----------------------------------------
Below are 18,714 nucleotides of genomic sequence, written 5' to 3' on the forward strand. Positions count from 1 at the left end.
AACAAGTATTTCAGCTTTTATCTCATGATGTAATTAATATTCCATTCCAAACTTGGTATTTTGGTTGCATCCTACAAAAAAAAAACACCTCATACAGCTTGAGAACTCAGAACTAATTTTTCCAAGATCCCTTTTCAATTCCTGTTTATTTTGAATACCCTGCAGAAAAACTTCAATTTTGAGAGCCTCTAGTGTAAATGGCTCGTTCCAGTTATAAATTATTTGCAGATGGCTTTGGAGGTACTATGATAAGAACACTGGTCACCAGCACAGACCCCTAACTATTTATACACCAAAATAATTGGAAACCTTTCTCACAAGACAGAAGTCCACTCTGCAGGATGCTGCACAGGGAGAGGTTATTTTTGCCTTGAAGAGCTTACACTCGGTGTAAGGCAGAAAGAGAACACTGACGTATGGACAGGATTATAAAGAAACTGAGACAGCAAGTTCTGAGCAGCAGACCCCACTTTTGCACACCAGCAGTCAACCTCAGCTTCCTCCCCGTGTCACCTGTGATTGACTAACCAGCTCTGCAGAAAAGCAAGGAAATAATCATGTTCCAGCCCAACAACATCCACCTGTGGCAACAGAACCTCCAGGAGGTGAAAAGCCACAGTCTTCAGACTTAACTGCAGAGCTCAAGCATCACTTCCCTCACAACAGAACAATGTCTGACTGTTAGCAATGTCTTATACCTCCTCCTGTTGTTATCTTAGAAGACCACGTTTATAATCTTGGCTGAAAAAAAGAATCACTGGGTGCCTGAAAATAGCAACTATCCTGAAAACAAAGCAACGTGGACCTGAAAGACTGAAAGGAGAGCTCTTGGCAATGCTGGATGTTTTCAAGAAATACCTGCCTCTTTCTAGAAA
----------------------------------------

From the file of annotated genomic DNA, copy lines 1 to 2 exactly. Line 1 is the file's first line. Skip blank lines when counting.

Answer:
Below are 18,714 nucleotides of genomic sequence, written 5' to 3' on the forward strand. Positions count from 1 at the left end.
AACAAGTATTTCAGCTTTTATCTCATGATGTAATTAATATTCCATTCCAAACTTGGTATTTTGGTTGCATCCTACAAAAAAAAAACACCTCATACAGCTTGAGAACTCAGAACTAATTTTTCCAAGATCCCTTTTCAATTCCTGTTTATTTTGAATACCCTGCAGAAAAACTTCAATTTTGAGAGCCTCTAGTGTAAATGGCTCGTTCCAGTTATAAATTATTTGCAGATGGCTTTGGAGGTACTATGATAAGAACACTGGTCACCAGCACAGACCCCTAACTATTTATACACCAAAATAATTGGAAACCTTTCTCACAAGACAGAAGTCCACTCTGCAGGATGCTGCACAGGGAGAGGTTATTTTTGCCTTGAAGAGCTTACACTCGGTGTAAGGCAGAAAGAGAACACTGACGTATGGACAGGATTATAAAGAAACTGAGACAGCAAGTTCTGAGCAGCAGACCCCACTTTTGCACACCAGCAGTCAACCTCAGCTTCCTCCCCGTGTCACCTGTGATTGACTAACCAGCTCTGCAGAAAAGCAAGGAAATAATCATGTTCCAGCCCAACAACATCCACCTGTGGCAACAGAACCTCCAGGAGGTGAAAAGCCACAGTCTTCAGACTTAACTGCAGAGCTCAAGCATCACTTCCCTCACAACAGAACAATGTCTGACTGTTAGCAATGTCTTATACCTCCTCCTGTTGTTATCTTAGAAGACCACGTTTATAATCTTGGCTGAAAAAAAGAATCACTGGGTGCCTGAAAATAGCAACTATCCTGAAAACAAAGCAACGTGGACCTGAAAGACTGAAAGGAGAGCTCTTGGCAATGCTGGATGTTTTCAAGAAATACCTGCCTCTTTCTAGAAA